Thursday, December 8, 2011

Memo: The "S" Word

To: Joshua and all other interested parties
re: The "S" Word: A Short History of an American Tradition...Socialism (Verso, 2011)

Not so long ago-- before the #occupy movement, but still it was July-- you posted a short piece called "Every time the Left Sins God Sends Another Working-class American to the Tea Party." You argued that the American Left needed to appropriate the American history of radicalism and socialism without leaving it to the right:
Many Leftists articulate American working-class needs by using overly intellectual rhetoric. The Left does not need to dumb down information, just break it down. Many Leftists use other countries' revolutionaries and revolutions as symbols of liberation and outright ignore American equivalents. What about heroes of struggle such as Thomas Paine,John Brown, and Mary Harris "Mother" Jones? What about celebrating movements such as the BOSTON TEA PARTY?
Particular aspects of this kind of discussion always worry me, especially appeals to the War of Independence and the Tea Party. I wrote, in a comment:
We cannot, and should not, attempt to out-jingoize the Right (which isn't your point, but the issue could be lurking there). The radical left has a much stronger history with abolitionism, the IWW and union activism (Eugene V. Debs, anybody?), and the Harlem Renaissance, than the transfer of power from the British to American bourgeoisie. Nevertheless, the symbolic reference points take on gravity from organization rather than the reverse.
Like I said, things were different then. While I never took the Tea Party seriously (which is much easier to do when you're not surrounded by it), that astro-turf bus tour has been quickly forgotten behind the strength of the Occupy movement. But that doesn't mean that our discussion has  become academic. What of the American history of socialism and radicalism?

It turns out we're not the only people thinking about it. John Nichols' The "S" Word  is an important re-examination of American socialism. The book is structured chronologically, with Chapter 2 dealing with Tom Paine, Chapter 3 with the abolitionism of Abraham Lincoln, Chapter 4 with the successes of socialist governance in Milwaukee, Chapter 5 with the anti-war movement during World War I, and Chapter 6 on the contributions of socialist thought and practice on the civil rights movement.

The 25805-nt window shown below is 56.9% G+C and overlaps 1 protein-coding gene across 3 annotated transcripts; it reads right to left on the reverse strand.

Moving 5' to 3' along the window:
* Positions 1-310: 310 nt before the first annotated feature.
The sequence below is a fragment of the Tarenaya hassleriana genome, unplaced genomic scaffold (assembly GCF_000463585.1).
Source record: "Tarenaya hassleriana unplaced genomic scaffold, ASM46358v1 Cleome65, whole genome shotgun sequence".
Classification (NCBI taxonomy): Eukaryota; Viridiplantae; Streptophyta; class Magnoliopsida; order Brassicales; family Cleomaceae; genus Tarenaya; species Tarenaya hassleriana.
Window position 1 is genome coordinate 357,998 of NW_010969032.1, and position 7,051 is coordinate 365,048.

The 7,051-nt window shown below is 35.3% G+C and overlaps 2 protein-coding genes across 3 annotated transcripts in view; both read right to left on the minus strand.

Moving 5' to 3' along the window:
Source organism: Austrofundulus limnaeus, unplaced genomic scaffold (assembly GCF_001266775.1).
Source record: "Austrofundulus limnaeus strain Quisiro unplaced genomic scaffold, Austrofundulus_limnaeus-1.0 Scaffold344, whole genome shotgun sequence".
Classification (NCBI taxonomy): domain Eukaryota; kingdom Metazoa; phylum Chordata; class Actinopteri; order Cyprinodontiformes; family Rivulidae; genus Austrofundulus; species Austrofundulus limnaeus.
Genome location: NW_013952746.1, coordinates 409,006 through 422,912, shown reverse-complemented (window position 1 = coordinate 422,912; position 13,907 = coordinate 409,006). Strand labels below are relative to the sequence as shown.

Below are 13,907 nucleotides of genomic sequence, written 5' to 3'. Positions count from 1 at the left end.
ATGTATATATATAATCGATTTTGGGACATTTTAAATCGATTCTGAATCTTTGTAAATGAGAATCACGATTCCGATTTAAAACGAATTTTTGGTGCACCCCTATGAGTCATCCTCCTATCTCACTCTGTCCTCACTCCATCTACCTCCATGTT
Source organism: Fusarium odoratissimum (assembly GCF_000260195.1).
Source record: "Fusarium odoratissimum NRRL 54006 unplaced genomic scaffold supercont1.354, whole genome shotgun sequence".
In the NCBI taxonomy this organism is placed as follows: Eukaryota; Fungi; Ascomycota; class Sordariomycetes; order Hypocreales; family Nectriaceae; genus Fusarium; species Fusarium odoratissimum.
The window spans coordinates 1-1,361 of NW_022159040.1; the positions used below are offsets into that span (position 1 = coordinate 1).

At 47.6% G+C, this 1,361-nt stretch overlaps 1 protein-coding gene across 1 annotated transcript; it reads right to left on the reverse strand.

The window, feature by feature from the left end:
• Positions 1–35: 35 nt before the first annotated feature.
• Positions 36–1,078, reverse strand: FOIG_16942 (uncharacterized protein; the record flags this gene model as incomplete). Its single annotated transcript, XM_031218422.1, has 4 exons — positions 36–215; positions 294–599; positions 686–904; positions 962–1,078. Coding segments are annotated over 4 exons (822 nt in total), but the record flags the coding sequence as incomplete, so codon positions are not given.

But let's not make any mistake. Chronological or not, the book opens with two chapters that ought to shame Republicans for their (mis-) appropriations of Thomas Paine or Abe Lincoln, who were much more open minded than contemporary Fox News conservatives, who proposed and considered ideas that were much more socialist than most Democrats would mull over today.

From there Nichols turns to the local electoral successes of socialists, primarily in Milwaukee. But his larger point is that many of the ideals we on the left work with have a much longer history than is commonly assumed.
There is nothing new, nothing "modern," about this understanding of the need to cross lines of race, creed, ethnicity and gender in order to make a fundamental change. Joseph Weydemeyer, the follower of Marx and Engels who advocated "true socialism," organized the American Workers League in 1853 with the stated purpose of uniting workers "without respect to occupation, language, color or sex" (179).
You read the number correctly: 1853. Nichols argues that avowed socialists have worked for over a century and a half toward transforming the lives of Americans against some of the most fierce political opposition (see the chapter on the opposition to World War I).

I don't want to carry on too long, given that this was supposed to be a short memo. Let me say a few more things in shorthand. The primary weakness of Nichols's book can be summarized like this: too much love for Edward Bernstein's followers, and not enough for John Brown. Meaning that Nichols heavily favors electoral action, and does not discuss what the historical significance of revolutionary violence, or non-statist political organization, might mean (which is in part understandable given that the right currently holds a monopoly on extra-state violence). Also, he makes numerous appeals to American socialism as an  American tradition and not just a foreign imposition--but we really need to be careful with this kind of rhetoric, for it appeals to many of the shared assumptions of a country built on settler colonialism (though Nichols does not ignore this issue; see p. 70).

However, these criticisms should not overshadow the merits of The "S" Word. Given that the first chapter and the afterword situate the history of socialism within contemporary debates, the book might just be the general starting point for reconsidering the history of American radicalism. Given that the Democrats have largely abandoned many of the concerns that allied them with the working class and the civil rights movement, in favor of a politics of progressive verbiage, it may well be, as Nichols writes, "that the only word of the left that still has any meaning is 'socialism.'"

3 comments:

Joshua said...

Great blog! I need to get this book. I like that this dialog is taking place in many circles. Let's just get more Socialism...any way it takes. :)

Devin Z. Shaw said...

I finished the book also thinking that I might find it worthwhile to look at 19th century American intellectual history.

Joshua said...

It would be a nice touch of info when teaching US History.